Tuesday, January 31, 2012
Monday, January 30, 2012
Thursday, January 26, 2012
Onji Kundu Nalpa Kathekulu (Tulu)
Onji Kundu Nalpa Kathekulu (Tulu) “Thirty Nine stories”- is a selection of folk –tales from the treasure of documented Tulu folktales in the Siri-Sampada Archives of RRC. The stories were originally recorded by the scholar-duo Dr. Purushothama Bilimale and Dr. Chinnappa Gowda in the course of a field–survey during 1990-92 under a special research Project of the RRC sanctioned by the then Director Prof. K.S Haridas Bhat. Some of these stories were transcribed by Dharmendra Kudroli and Ranjit Kumar. The transcribed stories remained in the manuscript form. Dr. Ashok Alva of the RRC desired to compile a selection of Tulu folk-tales for publication under the auspices of the RRC. While going through the earlier transcription he felt it would be better to transcribe them afresh and therefore he listened to the original recordings of the tales in the earlier manuscript. The thirty nine stories so transcribed were reviewed by Dr. Amrith Someshwar who made valuable suggestions and emendations. With the due revision the book was printed and published under the above title.
The selected stories, edited by Prof. Heranje Krishna Bhat and Dr. Ashok Alva show all the typical features of folk-tales. They are fine examples of the art of story-telling – with graphic descriptions, colloquial speech, appropriate juxtaposition of dialogues, cleverly interwoven repetitions, familiar and casual towards the audience. The motifs, themes, characters and settings are remarkably varied. No single story of this selection adopts the same framework or constituent elements of another. The characters are astoundingly varied; humans, birds, animals both pets and wild ones. Interestingly very few characters in the selected stories are supernatural. Even Rakshasas as are just wild men, some of whom can however show quite human qualities like sympathy and love. But imagination runs wild in the stories where many characters–man, reptile or animal – can display superhuman powers. All the characters are gifted with powers of speech and even wild animals like a tiger can become tame and be led by a rope tied to the neck; superhuman beings appear at all they come as old men or women. The usual motifs of folk tales are present here- step mother ill-treating step children, daughter-in-law plotting against mother-in-law, brother taking care of a sister, servants loyal and rebellious, masters kindly and cruel; characters are rescued from danger; at the nick of time the crisis is resolved and the characters live happily ever after. But there are frequent instances of nemesis - a misdeed is rewarded with punishment, which can be abominably horrible. The rustic mind narrating the stories can take a lot of liberty in describing people defecating or urinating or breaking wind. A Harikatha artiste, given a challenge to make half the audience laugh and the other half weep makes them weep by narrating the story of Seethe in exile, but makes the children sitting in the front rows laugh by letting one of his testicles be seen out of his underwear. Events highly impossible in the work-a-day world become a reality in this world of fantasy- eating a mango-stone can lead to conception, throwing a stone on the ground can make a golden castle appear from nowhere and dropping of another stone can make all the paraphernalia disappear. Most of the sufferers in the stories are women, especially those awaiting childbirth, even at the hands of their husbands, not to speak of jealous step sisters or mothers-in-law. Poetic justice and nemesis go hand in hand. Most stories end happily though some end on a tragic note. With the age of realism now giving way to one of fantasy, this collection of stories can win the hearts not only of children, but of adults, though hard-core rationalists may find in them only stereo –types.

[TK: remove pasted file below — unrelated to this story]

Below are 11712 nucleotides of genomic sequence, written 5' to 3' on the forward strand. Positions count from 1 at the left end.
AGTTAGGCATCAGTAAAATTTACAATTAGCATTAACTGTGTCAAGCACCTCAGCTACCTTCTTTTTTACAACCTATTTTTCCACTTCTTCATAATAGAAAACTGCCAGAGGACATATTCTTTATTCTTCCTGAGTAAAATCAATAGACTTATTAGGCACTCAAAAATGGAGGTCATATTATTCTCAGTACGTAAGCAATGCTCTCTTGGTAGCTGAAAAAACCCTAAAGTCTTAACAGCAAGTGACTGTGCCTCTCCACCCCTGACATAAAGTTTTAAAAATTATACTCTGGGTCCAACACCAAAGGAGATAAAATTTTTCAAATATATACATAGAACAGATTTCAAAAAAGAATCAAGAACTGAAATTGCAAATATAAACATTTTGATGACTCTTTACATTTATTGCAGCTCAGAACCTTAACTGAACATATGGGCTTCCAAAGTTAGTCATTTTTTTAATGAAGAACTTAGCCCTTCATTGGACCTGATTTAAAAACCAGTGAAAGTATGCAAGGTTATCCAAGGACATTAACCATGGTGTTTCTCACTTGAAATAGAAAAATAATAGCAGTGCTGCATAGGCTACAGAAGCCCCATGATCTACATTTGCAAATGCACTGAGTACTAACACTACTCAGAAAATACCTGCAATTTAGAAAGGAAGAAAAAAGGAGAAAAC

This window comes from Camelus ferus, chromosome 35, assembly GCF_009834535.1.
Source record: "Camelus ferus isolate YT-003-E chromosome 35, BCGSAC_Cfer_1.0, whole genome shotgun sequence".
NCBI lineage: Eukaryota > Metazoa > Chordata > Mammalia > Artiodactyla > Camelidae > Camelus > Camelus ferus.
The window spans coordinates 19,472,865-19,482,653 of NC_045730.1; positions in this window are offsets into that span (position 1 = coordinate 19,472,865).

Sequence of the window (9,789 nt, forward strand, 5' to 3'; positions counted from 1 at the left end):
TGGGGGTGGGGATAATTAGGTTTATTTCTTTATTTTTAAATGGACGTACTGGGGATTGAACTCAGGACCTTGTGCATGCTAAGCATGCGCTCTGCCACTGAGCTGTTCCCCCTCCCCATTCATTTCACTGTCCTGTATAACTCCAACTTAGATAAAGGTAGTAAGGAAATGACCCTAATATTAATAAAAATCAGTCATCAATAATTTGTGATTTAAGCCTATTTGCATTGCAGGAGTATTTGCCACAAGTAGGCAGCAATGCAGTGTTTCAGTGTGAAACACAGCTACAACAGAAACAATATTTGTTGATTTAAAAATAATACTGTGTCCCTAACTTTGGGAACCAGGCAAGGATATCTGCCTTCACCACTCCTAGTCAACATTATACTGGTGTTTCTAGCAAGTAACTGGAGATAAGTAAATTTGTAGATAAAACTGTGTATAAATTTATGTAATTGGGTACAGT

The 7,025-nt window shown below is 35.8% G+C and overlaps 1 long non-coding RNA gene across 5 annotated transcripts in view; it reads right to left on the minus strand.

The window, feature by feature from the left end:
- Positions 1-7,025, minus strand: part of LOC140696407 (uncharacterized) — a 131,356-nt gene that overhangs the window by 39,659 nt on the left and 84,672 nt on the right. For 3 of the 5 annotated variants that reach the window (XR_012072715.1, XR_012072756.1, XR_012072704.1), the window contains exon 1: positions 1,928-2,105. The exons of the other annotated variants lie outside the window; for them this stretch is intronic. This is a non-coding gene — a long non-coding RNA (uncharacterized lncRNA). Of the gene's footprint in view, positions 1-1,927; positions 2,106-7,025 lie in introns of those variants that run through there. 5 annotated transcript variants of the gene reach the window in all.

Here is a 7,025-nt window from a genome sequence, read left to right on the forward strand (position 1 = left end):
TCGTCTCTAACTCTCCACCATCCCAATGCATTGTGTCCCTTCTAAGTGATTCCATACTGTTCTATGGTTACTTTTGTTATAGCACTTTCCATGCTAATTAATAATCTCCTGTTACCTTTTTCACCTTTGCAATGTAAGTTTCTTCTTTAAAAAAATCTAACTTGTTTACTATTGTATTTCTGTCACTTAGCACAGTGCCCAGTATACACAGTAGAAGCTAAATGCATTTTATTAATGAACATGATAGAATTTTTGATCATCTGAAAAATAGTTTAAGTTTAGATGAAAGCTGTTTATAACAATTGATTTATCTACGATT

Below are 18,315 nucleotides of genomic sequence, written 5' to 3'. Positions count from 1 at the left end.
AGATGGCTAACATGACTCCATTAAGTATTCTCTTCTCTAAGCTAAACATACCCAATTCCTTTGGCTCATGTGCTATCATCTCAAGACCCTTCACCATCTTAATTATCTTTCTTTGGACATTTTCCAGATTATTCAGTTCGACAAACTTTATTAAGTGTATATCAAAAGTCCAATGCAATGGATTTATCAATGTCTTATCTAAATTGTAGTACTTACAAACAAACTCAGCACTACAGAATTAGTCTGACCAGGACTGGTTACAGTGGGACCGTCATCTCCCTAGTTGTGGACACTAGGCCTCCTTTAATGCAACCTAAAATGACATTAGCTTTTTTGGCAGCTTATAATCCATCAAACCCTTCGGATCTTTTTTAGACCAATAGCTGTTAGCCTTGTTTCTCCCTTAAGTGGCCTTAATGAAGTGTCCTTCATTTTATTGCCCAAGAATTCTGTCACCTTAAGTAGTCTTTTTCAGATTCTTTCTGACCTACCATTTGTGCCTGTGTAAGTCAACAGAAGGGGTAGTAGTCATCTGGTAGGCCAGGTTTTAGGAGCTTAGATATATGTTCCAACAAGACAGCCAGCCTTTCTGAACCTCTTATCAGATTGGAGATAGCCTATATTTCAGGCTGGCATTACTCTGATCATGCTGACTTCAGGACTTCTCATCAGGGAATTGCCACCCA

Wednesday, January 11, 2012
Tuesday, January 10, 2012
MGM: What is New?: New Year Award: Cordially invited: NEW YEAR AWARDS 2012 Sri T. Mohandas Pai Sri T. Mohandas Pai is the President of Dr. T.M.A Pai Foundation, Manipal, President of Mah...
Sunday, January 8, 2012
Thursday, January 5, 2012
Tuesday, January 3, 2012
rathabeedhi geleyaru udupi: ಉಡುಪಿ ಸೋದೆ ಮಠ ಪರ್ಯಾಯ- ಕರೆಯೋಲೆ ...: Paryaya Sri Sode Vadiraja Matha Click on the right side corner to read all pages